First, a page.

Leviticus 22:22-25 “‘You must not present to the Lord something blind, or with a broken bone, or mutilated, or with a running sore, or with a festering eruption, or with a feverish rash. You must not give any of these as a gift on the altar to the Lord. 23 As for an ox or a sheep with a limb too long or stunted, you may present it as a freewill offering, but it will not be acceptable for a votive offering. 24 You must not present to the Lord something with testicles that are bruised, crushed, torn, or cut off; you must not do this in your land. 25 Even from a foreigner you must not present the food of your God from such animals as these, for they are ruined and flawed; they will not be acceptable for your benefit.’”

A flawed animal is one where the testicles are bruised, crushed, torn, or cut off. A flawed animal has a broken bone, mutilation, open sore, festering boil, or rash. Wrong limbs are acceptable for some sacrifices but not others.

The usage with animal for sacrifice is the vast majority of the references in Exodus through Numbers. When the word refers to an inanimate object, it means "complete" in the sense of a "whole day" as in Joshua 10:13, "whole rump" in Leviticus 3:9, or "full year" in Leviticus 25:30.

However, when referring to people, it always refers to their spiritual nature rather than their physical nature. Looking through a complete concordance search* on the Hebrew root, even though it appears in 85 verses, it never once refers to the physical nature of man. About fifty of those uses refer to animal sacrifices being without blemish. But when tamim refers to people, it is always a moral or spiritual term.

*NOTE: I am not arguing from Strong's (at the top of the page). I am going further down to Gesenius's Lexicon and the concordance search at the bottom.

Tamim when referring to Humans

"Blameless" in Genesis 6:9 refers to actions not genetics. The Hebrew here in 6:9 is expounded by the clauses surrounding it. Noah is blameless among the people alive at the same time, a godly man who walks with God.

This is the account of Noah. Noah was a godly man; he was blameless among his contemporaries. He walked with God. (NET)

A question has also been raised about how the word "generations" works to modify or be modified by tamim. Simply put, Noah is blameless while his contemporaries are not. The word dor refers to a period of time or people alive together in that time. In Genesis 6:9, it has the preposition b attached to it which means "in/among", is in the plural, and has a masculine, possessive suffix. So it means "among his contemporaries." Noah is being compared to those alive at the same time.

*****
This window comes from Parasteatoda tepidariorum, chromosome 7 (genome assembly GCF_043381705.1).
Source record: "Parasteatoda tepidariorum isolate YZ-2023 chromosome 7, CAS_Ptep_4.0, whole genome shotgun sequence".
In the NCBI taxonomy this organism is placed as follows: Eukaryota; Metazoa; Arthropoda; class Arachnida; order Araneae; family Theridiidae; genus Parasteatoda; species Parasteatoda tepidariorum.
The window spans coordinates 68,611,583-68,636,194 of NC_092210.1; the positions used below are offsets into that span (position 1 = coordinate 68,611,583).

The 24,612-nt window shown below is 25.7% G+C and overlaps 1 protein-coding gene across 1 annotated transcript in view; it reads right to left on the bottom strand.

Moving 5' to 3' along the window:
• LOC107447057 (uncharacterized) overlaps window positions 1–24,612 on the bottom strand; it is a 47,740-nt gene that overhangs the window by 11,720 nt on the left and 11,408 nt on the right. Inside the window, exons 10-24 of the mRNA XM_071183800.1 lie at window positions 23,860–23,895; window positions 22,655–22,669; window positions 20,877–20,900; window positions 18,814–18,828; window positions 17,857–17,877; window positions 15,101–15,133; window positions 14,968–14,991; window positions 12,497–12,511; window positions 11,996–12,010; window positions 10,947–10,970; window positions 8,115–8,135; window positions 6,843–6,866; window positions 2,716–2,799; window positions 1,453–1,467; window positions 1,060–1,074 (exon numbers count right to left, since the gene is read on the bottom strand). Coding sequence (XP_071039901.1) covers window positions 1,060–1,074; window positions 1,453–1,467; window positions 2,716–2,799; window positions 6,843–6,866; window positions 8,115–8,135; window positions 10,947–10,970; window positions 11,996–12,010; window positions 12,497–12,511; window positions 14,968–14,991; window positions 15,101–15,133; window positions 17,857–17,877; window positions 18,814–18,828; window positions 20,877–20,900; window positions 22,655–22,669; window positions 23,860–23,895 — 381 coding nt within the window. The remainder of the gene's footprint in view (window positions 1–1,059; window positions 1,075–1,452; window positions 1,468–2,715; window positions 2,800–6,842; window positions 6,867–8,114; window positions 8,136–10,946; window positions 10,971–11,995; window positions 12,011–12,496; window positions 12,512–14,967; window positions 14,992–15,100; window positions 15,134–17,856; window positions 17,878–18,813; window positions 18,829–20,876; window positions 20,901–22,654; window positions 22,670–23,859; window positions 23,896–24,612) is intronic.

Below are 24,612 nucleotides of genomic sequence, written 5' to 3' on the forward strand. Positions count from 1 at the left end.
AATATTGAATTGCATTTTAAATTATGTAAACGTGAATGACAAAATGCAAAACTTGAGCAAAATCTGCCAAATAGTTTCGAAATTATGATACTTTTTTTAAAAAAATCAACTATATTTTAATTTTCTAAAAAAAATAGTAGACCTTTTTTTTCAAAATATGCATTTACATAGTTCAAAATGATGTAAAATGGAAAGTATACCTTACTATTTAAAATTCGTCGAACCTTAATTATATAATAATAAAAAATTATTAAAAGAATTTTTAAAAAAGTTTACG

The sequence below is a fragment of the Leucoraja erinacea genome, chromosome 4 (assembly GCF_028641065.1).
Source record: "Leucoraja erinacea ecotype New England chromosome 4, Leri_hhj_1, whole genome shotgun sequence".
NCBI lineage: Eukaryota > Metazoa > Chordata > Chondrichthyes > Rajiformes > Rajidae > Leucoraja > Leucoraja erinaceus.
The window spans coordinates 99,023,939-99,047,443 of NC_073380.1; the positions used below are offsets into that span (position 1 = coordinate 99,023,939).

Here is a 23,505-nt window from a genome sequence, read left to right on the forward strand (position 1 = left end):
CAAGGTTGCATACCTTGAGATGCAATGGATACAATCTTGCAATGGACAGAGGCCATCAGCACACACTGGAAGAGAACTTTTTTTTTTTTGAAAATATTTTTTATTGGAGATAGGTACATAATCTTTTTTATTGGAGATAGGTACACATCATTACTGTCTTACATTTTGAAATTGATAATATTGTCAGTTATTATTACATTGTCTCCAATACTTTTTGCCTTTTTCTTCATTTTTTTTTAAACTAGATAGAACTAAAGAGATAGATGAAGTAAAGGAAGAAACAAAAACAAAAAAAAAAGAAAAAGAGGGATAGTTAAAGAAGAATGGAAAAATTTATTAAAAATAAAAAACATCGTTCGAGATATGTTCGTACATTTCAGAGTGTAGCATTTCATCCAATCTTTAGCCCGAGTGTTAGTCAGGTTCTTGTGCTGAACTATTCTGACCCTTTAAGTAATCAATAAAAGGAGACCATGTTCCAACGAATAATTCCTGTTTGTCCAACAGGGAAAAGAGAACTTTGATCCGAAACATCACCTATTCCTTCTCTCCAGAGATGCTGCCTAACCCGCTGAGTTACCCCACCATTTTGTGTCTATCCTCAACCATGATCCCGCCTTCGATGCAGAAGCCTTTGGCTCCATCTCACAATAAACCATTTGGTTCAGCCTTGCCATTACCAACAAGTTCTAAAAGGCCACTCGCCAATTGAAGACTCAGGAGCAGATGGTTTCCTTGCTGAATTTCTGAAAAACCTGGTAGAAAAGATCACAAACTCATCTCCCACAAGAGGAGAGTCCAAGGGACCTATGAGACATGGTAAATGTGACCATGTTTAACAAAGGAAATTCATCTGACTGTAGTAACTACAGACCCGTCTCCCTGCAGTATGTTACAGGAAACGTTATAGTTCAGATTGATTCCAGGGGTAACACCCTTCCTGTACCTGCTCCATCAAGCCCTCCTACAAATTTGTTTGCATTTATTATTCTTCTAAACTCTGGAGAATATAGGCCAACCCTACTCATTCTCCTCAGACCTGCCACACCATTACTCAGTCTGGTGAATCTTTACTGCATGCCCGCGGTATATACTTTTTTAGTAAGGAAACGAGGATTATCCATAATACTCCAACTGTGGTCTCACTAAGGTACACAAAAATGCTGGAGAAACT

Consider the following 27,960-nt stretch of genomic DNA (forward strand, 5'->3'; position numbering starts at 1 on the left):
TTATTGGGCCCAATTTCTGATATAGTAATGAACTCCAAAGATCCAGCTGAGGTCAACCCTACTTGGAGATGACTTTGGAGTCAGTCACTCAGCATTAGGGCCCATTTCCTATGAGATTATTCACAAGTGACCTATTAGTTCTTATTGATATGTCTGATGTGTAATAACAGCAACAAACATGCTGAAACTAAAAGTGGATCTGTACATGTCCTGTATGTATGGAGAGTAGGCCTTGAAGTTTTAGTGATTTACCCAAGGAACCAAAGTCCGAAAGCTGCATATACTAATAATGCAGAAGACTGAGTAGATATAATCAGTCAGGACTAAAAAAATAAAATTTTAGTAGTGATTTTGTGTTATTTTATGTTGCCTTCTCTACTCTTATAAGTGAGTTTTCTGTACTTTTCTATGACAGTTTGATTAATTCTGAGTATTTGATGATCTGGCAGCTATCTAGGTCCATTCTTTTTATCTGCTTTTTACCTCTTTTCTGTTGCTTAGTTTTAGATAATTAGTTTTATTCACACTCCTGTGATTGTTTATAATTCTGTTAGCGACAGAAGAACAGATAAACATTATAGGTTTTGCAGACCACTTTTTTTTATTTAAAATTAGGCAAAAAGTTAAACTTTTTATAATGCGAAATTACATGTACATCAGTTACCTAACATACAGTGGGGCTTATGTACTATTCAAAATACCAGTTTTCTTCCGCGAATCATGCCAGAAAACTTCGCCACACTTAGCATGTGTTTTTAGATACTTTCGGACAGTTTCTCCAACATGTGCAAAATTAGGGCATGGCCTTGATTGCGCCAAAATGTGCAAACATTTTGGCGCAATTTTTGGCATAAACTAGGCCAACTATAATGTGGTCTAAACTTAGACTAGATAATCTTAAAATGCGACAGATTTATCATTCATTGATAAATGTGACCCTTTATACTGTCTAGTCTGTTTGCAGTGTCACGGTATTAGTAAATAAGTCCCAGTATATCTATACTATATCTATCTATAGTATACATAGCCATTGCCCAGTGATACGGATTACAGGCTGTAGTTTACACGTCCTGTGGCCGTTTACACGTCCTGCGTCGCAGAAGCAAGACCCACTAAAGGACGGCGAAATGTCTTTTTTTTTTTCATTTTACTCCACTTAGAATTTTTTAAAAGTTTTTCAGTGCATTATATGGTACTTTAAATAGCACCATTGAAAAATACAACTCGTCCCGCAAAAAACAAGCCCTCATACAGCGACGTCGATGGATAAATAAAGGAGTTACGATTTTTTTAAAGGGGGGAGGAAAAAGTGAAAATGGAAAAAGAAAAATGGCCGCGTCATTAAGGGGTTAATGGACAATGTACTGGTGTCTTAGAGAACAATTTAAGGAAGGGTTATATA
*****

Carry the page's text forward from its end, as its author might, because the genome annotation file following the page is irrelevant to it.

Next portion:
However, the Hebrew word used in Genesis 6:9, tamim, is used of human beings many other times. (All quotation from the NET unless otherwise stated.)

Genesis 17:1 When Abram was 99 years old, the Lord appeared to him and said, “I am the sovereign God. Walk before me and be blameless.

It is paired with God saying "walk before me". He is telling Abraham to maintain their relationship ("walk before me") and act right ("be blameless"). "Genetically pure" wouldn't work here as Abraham's genetics could not be changed. See also Genesis 24:40.

Deuteronomy 18:13 You must be blameless before the Lord your God.

The command comes from after a list of occult and idolatrous practices which the Israelites are to avoid.

The next examples are poems. In a Hebrew poem, ideas are paired, either for similarities or to contrast. Which way can be seen from the rest of the verse.

Psalm 18:23 I was innocent before him, and kept myself from sinning

To be blameless, one must keep from sinning. The rest of the psalm in question also speaks on the two types of people, using several different words for blameless/innocent versus wicked/perverse.